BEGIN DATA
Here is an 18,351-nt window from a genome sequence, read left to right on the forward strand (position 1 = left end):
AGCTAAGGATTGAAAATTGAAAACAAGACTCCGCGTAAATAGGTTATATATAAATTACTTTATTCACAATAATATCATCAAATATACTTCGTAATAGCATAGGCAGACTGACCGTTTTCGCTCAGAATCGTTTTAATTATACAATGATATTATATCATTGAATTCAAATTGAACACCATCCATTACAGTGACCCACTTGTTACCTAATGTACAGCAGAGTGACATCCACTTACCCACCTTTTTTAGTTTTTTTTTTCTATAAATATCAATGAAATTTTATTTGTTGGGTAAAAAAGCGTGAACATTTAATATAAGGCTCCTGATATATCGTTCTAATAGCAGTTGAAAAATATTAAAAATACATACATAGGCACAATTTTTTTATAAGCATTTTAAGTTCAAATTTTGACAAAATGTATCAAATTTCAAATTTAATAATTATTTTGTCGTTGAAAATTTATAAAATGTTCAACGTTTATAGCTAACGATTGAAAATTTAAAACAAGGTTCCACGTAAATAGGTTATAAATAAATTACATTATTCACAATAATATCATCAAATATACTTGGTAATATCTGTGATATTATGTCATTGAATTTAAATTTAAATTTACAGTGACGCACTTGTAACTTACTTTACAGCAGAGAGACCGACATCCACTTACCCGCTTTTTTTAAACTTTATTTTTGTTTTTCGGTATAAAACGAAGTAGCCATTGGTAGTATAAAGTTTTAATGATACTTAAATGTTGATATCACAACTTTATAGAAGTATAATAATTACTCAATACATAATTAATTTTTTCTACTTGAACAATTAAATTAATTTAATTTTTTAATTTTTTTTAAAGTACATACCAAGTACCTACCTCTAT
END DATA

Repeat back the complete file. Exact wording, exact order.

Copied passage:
Here is an 18,351-nt window from a genome sequence, read left to right on the forward strand (position 1 = left end):
AGCTAAGGATTGAAAATTGAAAACAAGACTCCGCGTAAATAGGTTATATATAAATTACTTTATTCACAATAATATCATCAAATATACTTCGTAATAGCATAGGCAGACTGACCGTTTTCGCTCAGAATCGTTTTAATTATACAATGATATTATATCATTGAATTCAAATTGAACACCATCCATTACAGTGACCCACTTGTTACCTAATGTACAGCAGAGTGACATCCACTTACCCACCTTTTTTAGTTTTTTTTTTCTATAAATATCAATGAAATTTTATTTGTTGGGTAAAAAAGCGTGAACATTTAATATAAGGCTCCTGATATATCGTTCTAATAGCAGTTGAAAAATATTAAAAATACATACATAGGCACAATTTTTTTATAAGCATTTTAAGTTCAAATTTTGACAAAATGTATCAAATTTCAAATTTAATAATTATTTTGTCGTTGAAAATTTATAAAATGTTCAACGTTTATAGCTAACGATTGAAAATTTAAAACAAGGTTCCACGTAAATAGGTTATAAATAAATTACATTATTCACAATAATATCATCAAATATACTTGGTAATATCTGTGATATTATGTCATTGAATTTAAATTTAAATTTACAGTGACGCACTTGTAACTTACTTTACAGCAGAGAGACCGACATCCACTTACCCGCTTTTTTTAAACTTTATTTTTGTTTTTCGGTATAAAACGAAGTAGCCATTGGTAGTATAAAGTTTTAATGATACTTAAATGTTGATATCACAACTTTATAGAAGTATAATAATTACTCAATACATAATTAATTTTTTCTACTTGAACAATTAAATTAATTTAATTTTTTAATTTTTTTTAAAGTACATACCAAGTACCTACCTCTAT